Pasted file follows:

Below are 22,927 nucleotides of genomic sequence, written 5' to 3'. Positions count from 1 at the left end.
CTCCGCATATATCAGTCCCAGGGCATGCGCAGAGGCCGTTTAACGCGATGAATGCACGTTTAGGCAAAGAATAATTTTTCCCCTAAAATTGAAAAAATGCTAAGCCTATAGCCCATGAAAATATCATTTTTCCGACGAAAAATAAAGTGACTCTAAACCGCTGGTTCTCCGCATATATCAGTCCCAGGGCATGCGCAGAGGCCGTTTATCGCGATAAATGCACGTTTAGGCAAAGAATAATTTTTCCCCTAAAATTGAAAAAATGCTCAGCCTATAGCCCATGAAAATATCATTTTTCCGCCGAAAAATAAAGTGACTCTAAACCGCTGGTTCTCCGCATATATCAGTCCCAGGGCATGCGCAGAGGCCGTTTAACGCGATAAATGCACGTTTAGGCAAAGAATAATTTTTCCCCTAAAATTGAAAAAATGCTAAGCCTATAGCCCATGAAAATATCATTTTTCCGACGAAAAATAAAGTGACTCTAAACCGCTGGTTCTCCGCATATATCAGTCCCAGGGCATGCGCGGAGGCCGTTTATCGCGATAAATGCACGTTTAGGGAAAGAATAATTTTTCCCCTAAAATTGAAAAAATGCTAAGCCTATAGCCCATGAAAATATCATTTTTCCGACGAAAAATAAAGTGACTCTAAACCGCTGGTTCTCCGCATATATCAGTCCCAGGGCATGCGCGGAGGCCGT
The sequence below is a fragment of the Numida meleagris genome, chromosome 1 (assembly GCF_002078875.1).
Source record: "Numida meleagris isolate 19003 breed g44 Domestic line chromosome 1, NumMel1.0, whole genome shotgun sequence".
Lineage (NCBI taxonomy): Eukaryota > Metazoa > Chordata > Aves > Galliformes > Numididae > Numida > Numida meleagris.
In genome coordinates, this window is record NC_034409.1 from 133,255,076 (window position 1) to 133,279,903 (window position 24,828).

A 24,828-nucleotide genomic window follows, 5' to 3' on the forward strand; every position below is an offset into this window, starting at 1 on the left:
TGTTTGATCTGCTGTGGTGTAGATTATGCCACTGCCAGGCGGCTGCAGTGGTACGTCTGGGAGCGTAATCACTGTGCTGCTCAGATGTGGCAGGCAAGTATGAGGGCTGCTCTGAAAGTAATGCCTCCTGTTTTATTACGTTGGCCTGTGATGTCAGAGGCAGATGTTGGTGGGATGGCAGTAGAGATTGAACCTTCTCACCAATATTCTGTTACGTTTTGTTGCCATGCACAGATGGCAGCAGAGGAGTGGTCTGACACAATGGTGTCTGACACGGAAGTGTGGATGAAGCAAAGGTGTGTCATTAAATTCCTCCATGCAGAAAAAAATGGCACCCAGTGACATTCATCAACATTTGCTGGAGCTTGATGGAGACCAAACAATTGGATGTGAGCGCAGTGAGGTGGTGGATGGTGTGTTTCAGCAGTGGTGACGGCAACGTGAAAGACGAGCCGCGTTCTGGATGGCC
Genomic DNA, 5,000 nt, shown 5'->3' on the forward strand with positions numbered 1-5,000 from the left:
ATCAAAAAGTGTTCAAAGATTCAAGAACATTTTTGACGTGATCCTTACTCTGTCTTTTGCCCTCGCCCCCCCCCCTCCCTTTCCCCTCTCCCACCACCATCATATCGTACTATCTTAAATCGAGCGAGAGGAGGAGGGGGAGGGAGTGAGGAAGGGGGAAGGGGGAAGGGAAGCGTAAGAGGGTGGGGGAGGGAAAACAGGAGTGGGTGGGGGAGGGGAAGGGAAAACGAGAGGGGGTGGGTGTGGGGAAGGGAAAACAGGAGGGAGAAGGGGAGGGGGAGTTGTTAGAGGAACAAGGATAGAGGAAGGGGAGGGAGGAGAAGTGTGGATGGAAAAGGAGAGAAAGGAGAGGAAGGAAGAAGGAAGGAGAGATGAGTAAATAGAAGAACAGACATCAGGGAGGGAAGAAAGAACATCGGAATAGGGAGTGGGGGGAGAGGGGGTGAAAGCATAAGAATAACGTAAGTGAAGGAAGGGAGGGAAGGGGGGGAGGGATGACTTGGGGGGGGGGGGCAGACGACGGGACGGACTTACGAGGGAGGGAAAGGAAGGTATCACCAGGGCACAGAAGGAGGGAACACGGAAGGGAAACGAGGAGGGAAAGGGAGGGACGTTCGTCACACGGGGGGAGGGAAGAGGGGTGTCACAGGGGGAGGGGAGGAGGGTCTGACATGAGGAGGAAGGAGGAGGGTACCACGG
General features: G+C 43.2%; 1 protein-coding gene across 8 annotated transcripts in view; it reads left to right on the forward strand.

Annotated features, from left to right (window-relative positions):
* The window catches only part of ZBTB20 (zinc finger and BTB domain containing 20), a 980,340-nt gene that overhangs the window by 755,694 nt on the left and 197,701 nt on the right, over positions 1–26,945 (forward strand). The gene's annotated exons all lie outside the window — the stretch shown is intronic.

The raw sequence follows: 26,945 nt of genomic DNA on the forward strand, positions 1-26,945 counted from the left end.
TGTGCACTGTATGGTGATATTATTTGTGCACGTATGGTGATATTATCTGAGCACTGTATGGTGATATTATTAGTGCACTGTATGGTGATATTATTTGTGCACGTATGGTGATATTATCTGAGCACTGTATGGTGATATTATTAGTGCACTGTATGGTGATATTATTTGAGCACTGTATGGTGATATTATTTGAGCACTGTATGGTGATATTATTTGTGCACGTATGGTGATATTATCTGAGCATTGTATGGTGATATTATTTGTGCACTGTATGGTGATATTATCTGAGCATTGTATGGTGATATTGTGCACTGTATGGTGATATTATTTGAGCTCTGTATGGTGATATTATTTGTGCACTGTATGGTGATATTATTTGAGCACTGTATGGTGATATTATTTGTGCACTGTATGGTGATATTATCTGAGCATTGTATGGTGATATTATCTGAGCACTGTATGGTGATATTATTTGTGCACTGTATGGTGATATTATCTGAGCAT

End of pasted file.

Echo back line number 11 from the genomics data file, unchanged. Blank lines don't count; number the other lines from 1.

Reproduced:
General features: G+C 43.2%; 1 protein-coding gene across 8 annotated transcripts in view; it reads left to right on the forward strand.